Call us: (905) 366 9700

Legal Blog

Good Faith Bargaining

Posted on July 1, 2001 | Posted in Construction

We know that there is no cause of action for negligent negotiation (as opposed to negligent misrepresentation): Martel Building Ltd. v. Canada (see March 2001 newsletter). However, the Supreme Court of Canada in Martel specifically declined to comment on whether there was a duty to negotiate in good faith. The British Columbia Court of Appeal dealt with just such an allegation in its November 2000 decision in Midwest Management (1987) Ltd. v. B.C. Gas Utility Ltd.

Complain! Complain! 

An owner’s request for tenders contained the usual privilege clause. The general’s tender was non-compliant in that instead of submitting a tender for the entire project, it tendered a lump sum price for part of the work and stated it would do the remainder on a cost-plus basis. Since none of the tenders were compliant, the owner commenced negotiations with two contractors, including the general. The owner ultimately did not award the contract to the general and the general sued.

The general noted that the tender call allowed the owner to accept a non-compliant bid. It argued that the owner ought to have accepted its bid and that the owner’s non-acceptance was a breach of contract A. We hear you laughing. Stop it!

Not surprisingly, the motions judge held that there was no contract A. It comes into existence only when a compliant bid is made. The general’s bid was at best a counteroffer and the negotiations were nothing more than a failed attempt to achieve a contract.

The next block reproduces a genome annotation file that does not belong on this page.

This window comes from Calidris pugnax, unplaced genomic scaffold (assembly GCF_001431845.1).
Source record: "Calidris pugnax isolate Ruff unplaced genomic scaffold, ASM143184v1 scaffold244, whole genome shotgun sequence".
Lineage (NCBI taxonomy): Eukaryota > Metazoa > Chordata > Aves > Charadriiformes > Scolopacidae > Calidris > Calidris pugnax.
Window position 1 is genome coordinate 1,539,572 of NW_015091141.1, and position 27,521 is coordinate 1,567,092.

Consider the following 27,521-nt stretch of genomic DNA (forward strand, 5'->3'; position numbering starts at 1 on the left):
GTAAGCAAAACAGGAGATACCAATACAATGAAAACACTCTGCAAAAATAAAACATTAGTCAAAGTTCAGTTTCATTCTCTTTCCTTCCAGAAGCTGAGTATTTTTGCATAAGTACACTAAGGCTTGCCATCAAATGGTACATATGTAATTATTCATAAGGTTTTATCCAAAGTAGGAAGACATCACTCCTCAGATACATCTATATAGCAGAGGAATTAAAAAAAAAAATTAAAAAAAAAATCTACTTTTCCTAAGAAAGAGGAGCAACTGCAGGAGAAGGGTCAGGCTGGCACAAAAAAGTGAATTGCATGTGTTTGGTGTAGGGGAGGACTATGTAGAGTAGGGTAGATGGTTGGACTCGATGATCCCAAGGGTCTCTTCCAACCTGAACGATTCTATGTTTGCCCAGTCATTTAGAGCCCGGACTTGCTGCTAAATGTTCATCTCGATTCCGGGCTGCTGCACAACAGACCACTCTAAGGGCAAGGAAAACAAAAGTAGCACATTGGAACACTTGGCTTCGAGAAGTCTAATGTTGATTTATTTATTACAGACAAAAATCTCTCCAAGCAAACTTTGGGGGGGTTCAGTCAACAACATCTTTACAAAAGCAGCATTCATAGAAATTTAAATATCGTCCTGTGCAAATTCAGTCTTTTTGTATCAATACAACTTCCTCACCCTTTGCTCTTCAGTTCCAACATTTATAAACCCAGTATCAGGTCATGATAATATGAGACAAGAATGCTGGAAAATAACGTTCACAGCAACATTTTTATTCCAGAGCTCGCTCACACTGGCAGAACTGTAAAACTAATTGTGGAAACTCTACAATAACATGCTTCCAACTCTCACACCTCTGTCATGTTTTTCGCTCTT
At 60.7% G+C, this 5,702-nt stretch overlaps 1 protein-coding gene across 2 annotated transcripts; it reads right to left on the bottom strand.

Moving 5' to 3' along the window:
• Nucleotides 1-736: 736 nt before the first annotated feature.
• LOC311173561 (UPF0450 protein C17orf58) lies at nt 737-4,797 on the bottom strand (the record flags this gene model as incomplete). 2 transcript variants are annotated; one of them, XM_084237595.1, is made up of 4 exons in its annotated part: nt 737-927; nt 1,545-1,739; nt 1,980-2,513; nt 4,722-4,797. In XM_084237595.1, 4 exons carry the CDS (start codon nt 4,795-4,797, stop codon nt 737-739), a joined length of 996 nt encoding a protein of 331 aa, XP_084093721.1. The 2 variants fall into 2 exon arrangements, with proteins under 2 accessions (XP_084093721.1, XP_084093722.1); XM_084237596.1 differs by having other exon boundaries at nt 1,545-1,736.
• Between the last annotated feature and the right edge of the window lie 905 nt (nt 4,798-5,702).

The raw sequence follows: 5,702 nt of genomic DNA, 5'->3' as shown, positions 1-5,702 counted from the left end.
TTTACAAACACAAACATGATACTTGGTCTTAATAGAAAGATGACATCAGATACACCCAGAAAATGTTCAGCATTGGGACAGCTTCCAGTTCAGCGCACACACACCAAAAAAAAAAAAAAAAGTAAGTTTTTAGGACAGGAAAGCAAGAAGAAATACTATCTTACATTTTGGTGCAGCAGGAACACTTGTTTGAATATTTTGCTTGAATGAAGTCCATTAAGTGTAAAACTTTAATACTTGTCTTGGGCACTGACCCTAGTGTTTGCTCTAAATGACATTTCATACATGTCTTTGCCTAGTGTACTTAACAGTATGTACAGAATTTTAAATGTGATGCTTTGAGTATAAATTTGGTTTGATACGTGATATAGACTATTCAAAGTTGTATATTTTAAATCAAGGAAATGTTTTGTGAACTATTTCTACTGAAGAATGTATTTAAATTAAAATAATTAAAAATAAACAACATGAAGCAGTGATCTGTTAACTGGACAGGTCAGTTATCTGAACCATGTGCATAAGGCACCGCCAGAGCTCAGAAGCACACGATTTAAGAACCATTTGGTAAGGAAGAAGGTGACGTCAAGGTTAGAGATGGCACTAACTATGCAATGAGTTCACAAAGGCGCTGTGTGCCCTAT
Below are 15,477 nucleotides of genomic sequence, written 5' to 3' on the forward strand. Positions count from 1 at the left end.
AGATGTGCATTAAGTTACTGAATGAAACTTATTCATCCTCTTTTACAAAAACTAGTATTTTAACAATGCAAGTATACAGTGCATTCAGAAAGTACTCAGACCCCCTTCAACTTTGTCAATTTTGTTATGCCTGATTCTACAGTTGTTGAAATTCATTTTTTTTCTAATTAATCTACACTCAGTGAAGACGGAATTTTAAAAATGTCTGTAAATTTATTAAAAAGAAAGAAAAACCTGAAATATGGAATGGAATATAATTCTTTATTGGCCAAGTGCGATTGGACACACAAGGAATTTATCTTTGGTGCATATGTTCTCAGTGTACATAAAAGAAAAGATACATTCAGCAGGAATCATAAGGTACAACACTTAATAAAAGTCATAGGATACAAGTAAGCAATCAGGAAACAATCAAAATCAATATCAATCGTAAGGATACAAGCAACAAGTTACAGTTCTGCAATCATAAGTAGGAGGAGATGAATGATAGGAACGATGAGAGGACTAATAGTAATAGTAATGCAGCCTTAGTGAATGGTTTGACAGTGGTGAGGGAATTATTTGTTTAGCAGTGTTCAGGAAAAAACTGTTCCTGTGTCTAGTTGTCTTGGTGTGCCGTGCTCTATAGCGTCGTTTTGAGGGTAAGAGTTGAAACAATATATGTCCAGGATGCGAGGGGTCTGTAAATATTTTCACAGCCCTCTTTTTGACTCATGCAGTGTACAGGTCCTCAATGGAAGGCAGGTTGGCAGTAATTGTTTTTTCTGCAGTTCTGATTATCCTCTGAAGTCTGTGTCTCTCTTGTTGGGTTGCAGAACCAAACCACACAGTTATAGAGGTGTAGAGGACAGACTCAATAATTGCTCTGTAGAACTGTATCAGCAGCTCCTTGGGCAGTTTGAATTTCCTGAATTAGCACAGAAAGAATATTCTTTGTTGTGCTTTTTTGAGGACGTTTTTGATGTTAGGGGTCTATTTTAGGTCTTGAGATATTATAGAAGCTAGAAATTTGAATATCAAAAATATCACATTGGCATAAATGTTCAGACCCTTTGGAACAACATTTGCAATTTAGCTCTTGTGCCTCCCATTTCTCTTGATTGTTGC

However, the motions judge did not throw out the entire action. He stated that there might be a cause of action based on a duty, outside of contract, to act fairly.

The general appealed the judge’s decision regarding contract A – can you believe it? The owner cross-appealed regarding the fairness issue.

On Appeal 

The Court of Appeal took one paragraph to throw out the general’s appeal. It also allowed the owner’s cross appeal and stated: “Whether such an independent duty of fairness exists is a pure question of law. The learned trial judge said he knew of no ‘free-standing enforceable duty of fairness simpliciter.’ … Such a duty is quite inconsistent with an adversarial competitive tendering process. To find such a duty would cause great uncertainty in this area of law.”

This issue is now dead in British Columbia but, we suggest, it will still be litigated in Ontario and probably in the Supreme Court of Canada.


Download our free checklist:

“10 Questions to ask before hiring a law firm”


Speigel Nichols Fox LLP